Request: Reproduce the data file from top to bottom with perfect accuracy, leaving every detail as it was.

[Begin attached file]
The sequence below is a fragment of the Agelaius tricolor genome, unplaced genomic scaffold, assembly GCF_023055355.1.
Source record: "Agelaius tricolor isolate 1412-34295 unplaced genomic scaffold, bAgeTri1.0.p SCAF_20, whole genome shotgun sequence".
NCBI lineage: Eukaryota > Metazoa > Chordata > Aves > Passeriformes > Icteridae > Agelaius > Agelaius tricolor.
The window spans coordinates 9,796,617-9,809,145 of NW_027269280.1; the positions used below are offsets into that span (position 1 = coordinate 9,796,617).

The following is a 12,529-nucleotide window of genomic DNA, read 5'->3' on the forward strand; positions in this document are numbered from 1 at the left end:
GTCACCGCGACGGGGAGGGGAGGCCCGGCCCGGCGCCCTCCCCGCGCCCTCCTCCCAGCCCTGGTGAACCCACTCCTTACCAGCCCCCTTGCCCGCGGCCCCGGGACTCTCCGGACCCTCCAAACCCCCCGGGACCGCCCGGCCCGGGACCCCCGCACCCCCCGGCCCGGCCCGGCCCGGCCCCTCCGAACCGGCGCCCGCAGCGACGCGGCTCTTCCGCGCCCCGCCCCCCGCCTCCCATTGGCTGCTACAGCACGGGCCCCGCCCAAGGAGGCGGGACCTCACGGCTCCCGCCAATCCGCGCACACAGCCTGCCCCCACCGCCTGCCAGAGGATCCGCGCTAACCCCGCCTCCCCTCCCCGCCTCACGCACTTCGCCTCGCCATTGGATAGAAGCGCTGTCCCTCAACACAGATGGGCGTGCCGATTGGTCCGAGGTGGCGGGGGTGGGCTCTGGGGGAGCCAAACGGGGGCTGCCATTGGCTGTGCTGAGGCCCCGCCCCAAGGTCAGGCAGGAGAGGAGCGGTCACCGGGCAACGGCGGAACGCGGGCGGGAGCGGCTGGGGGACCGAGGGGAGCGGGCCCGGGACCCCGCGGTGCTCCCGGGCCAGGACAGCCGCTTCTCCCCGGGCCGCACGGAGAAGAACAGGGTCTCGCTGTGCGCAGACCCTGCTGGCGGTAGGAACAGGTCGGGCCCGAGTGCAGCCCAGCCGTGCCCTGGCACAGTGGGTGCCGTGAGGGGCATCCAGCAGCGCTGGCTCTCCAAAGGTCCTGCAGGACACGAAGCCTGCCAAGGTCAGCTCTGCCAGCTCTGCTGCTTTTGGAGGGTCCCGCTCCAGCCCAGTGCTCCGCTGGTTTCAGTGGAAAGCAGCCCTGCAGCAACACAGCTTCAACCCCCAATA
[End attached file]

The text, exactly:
The sequence below is a fragment of the Agelaius tricolor genome, unplaced genomic scaffold, assembly GCF_023055355.1.
Source record: "Agelaius tricolor isolate 1412-34295 unplaced genomic scaffold, bAgeTri1.0.p SCAF_20, whole genome shotgun sequence".
NCBI lineage: Eukaryota > Metazoa > Chordata > Aves > Passeriformes > Icteridae > Agelaius > Agelaius tricolor.
The window spans coordinates 9,796,617-9,809,145 of NW_027269280.1; the positions used below are offsets into that span (position 1 = coordinate 9,796,617).

The following is a 12,529-nucleotide window of genomic DNA, read 5'->3' on the forward strand; positions in this document are numbered from 1 at the left end:
GTCACCGCGACGGGGAGGGGAGGCCCGGCCCGGCGCCCTCCCCGCGCCCTCCTCCCAGCCCTGGTGAACCCACTCCTTACCAGCCCCCTTGCCCGCGGCCCCGGGACTCTCCGGACCCTCCAAACCCCCCGGGACCGCCCGGCCCGGGACCCCCGCACCCCCCGGCCCGGCCCGGCCCGGCCCCTCCGAACCGGCGCCCGCAGCGACGCGGCTCTTCCGCGCCCCGCCCCCCGCCTCCCATTGGCTGCTACAGCACGGGCCCCGCCCAAGGAGGCGGGACCTCACGGCTCCCGCCAATCCGCGCACACAGCCTGCCCCCACCGCCTGCCAGAGGATCCGCGCTAACCCCGCCTCCCCTCCCCGCCTCACGCACTTCGCCTCGCCATTGGATAGAAGCGCTGTCCCTCAACACAGATGGGCGTGCCGATTGGTCCGAGGTGGCGGGGGTGGGCTCTGGGGGAGCCAAACGGGGGCTGCCATTGGCTGTGCTGAGGCCCCGCCCCAAGGTCAGGCAGGAGAGGAGCGGTCACCGGGCAACGGCGGAACGCGGGCGGGAGCGGCTGGGGGACCGAGGGGAGCGGGCCCGGGACCCCGCGGTGCTCCCGGGCCAGGACAGCCGCTTCTCCCCGGGCCGCACGGAGAAGAACAGGGTCTCGCTGTGCGCAGACCCTGCTGGCGGTAGGAACAGGTCGGGCCCGAGTGCAGCCCAGCCGTGCCCTGGCACAGTGGGTGCCGTGAGGGGCATCCAGCAGCGCTGGCTCTCCAAAGGTCCTGCAGGACACGAAGCCTGCCAAGGTCAGCTCTGCCAGCTCTGCTGCTTTTGGAGGGTCCCGCTCCAGCCCAGTGCTCCGCTGGTTTCAGTGGAAAGCAGCCCTGCAGCAACACAGCTTCAACCCCCAATA